Publishers at daggers drawn with media distributors. Bookstores vanishing from our neighborhoods. Writers working harder than ever to get their books into the hands of readers, for less reward. All this makes it easy to feel pessimistic about the future of literature. There are even times when you’d be forgiven for feeling that great books are now a thing of the past.
But you’d be wrong, according to Nobel Laureate Patrick Modiano. In his acceptance speech for his award, the retiring but prolific French author had this to say about our challenging times and his conviction that we, “the writers of the future” will prevail:
“A writer of the 20th century may…feel imprisoned by his time, and reading the great 19th century novelists—Balzac, Dickens, Tolstoy, Dostoyevsky — may bring on a certain nostalgia. In those days, time passed more slowly than today, and this slowness suited the work of the novelist because it allowed him to marshal his energy and his attention. Time has speeded up since then and moves forward in fits and starts—explaining the difference between the towering literary edifices of the past, with their cathedral-like architectures, and the disjointed and fragmented works of today.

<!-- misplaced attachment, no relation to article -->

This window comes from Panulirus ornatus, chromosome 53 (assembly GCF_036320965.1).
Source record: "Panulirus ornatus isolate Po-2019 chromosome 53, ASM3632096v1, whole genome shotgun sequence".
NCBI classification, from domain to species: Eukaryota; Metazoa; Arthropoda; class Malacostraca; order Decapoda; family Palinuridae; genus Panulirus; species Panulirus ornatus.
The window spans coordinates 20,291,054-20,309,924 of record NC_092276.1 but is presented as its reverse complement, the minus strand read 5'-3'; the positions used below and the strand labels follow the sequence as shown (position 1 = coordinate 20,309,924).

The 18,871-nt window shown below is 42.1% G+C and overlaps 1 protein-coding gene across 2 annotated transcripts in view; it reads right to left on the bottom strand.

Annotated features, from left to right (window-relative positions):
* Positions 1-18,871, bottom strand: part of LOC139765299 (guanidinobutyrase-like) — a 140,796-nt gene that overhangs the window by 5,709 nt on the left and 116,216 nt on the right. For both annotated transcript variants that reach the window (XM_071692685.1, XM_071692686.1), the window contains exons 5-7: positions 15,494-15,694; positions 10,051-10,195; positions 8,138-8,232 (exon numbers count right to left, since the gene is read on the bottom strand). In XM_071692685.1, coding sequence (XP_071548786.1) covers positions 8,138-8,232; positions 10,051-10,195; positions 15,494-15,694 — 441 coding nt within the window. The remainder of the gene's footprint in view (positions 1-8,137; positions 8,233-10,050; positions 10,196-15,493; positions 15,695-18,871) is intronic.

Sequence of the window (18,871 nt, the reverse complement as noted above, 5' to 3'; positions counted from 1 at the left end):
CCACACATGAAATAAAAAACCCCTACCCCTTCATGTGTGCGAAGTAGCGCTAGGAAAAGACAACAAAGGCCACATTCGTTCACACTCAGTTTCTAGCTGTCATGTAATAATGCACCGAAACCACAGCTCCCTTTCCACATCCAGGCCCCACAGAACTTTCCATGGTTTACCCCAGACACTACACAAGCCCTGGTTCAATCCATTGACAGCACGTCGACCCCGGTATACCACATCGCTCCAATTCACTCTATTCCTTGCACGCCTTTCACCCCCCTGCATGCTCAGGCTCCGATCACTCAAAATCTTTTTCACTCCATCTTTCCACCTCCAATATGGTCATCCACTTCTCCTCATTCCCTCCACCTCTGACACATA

From this point of view, my own generation is a transitional one, and I would be curious to know how the next generations, born with the Internet, mobile phones, emails and tweets, will express through literature this world in which everyone is permanently ‘connected’ and where ‘social networks’ are eating into that part of intimacy and secrecy that was still our own domain until quite recently, the secrecy that gave depth to individuals and could become a major theme in a novel. But I will remain optimistic about the future of literature and I am convinced that the writers of the future will safeguard the succession just as every generation has done since Homer …” Patrick Modiano
Read Patrick Modiano’s moving Nobel Lecture in its entirety.
Read a review of Modiano’s novel, The Search Warrant, from The New Statesman.
Read a review of Suspended Sentences from the Wall Street Journal.